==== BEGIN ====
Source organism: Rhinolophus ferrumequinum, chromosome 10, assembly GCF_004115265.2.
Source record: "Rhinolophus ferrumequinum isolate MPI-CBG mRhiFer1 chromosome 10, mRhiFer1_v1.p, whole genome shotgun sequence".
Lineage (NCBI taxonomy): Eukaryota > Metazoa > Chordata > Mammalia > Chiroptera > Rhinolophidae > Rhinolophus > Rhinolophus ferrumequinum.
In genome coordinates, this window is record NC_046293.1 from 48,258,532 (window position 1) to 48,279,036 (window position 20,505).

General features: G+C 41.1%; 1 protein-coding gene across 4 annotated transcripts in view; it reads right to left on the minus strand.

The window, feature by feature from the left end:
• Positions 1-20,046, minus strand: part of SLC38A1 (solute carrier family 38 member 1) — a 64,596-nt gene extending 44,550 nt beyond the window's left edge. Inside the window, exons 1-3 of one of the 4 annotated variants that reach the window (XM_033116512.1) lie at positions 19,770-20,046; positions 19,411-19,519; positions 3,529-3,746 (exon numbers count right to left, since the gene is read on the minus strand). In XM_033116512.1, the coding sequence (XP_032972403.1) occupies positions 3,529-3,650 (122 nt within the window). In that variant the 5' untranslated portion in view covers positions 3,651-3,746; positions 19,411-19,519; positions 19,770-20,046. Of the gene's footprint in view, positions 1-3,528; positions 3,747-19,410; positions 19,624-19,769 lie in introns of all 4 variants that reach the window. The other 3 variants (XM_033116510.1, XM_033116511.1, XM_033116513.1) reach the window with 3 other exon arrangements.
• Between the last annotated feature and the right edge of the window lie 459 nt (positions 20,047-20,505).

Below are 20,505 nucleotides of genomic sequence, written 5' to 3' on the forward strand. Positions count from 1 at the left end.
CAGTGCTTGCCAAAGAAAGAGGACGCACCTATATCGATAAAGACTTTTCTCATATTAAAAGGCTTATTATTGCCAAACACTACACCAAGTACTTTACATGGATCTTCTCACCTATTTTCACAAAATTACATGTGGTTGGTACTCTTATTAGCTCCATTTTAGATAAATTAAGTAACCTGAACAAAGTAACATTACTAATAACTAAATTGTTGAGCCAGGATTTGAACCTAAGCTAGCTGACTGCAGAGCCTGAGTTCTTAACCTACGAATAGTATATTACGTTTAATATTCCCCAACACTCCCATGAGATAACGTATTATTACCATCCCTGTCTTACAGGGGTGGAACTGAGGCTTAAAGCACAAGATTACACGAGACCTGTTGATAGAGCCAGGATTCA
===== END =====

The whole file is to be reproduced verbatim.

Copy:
Source organism: Rhinolophus ferrumequinum, chromosome 10, assembly GCF_004115265.2.
Source record: "Rhinolophus ferrumequinum isolate MPI-CBG mRhiFer1 chromosome 10, mRhiFer1_v1.p, whole genome shotgun sequence".
Lineage (NCBI taxonomy): Eukaryota > Metazoa > Chordata > Mammalia > Chiroptera > Rhinolophidae > Rhinolophus > Rhinolophus ferrumequinum.
In genome coordinates, this window is record NC_046293.1 from 48,258,532 (window position 1) to 48,279,036 (window position 20,505).

General features: G+C 41.1%; 1 protein-coding gene across 4 annotated transcripts in view; it reads right to left on the minus strand.

The window, feature by feature from the left end:
• Positions 1-20,046, minus strand: part of SLC38A1 (solute carrier family 38 member 1) — a 64,596-nt gene extending 44,550 nt beyond the window's left edge. Inside the window, exons 1-3 of one of the 4 annotated variants that reach the window (XM_033116512.1) lie at positions 19,770-20,046; positions 19,411-19,519; positions 3,529-3,746 (exon numbers count right to left, since the gene is read on the minus strand). In XM_033116512.1, the coding sequence (XP_032972403.1) occupies positions 3,529-3,650 (122 nt within the window). In that variant the 5' untranslated portion in view covers positions 3,651-3,746; positions 19,411-19,519; positions 19,770-20,046. Of the gene's footprint in view, positions 1-3,528; positions 3,747-19,410; positions 19,624-19,769 lie in introns of all 4 variants that reach the window. The other 3 variants (XM_033116510.1, XM_033116511.1, XM_033116513.1) reach the window with 3 other exon arrangements.
• Between the last annotated feature and the right edge of the window lie 459 nt (positions 20,047-20,505).

Below are 20,505 nucleotides of genomic sequence, written 5' to 3' on the forward strand. Positions count from 1 at the left end.
CAGTGCTTGCCAAAGAAAGAGGACGCACCTATATCGATAAAGACTTTTCTCATATTAAAAGGCTTATTATTGCCAAACACTACACCAAGTACTTTACATGGATCTTCTCACCTATTTTCACAAAATTACATGTGGTTGGTACTCTTATTAGCTCCATTTTAGATAAATTAAGTAACCTGAACAAAGTAACATTACTAATAACTAAATTGTTGAGCCAGGATTTGAACCTAAGCTAGCTGACTGCAGAGCCTGAGTTCTTAACCTACGAATAGTATATTACGTTTAATATTCCCCAACACTCCCATGAGATAACGTATTATTACCATCCCTGTCTTACAGGGGTGGAACTGAGGCTTAAAGCACAAGATTACACGAGACCTGTTGATAGAGCCAGGATTCA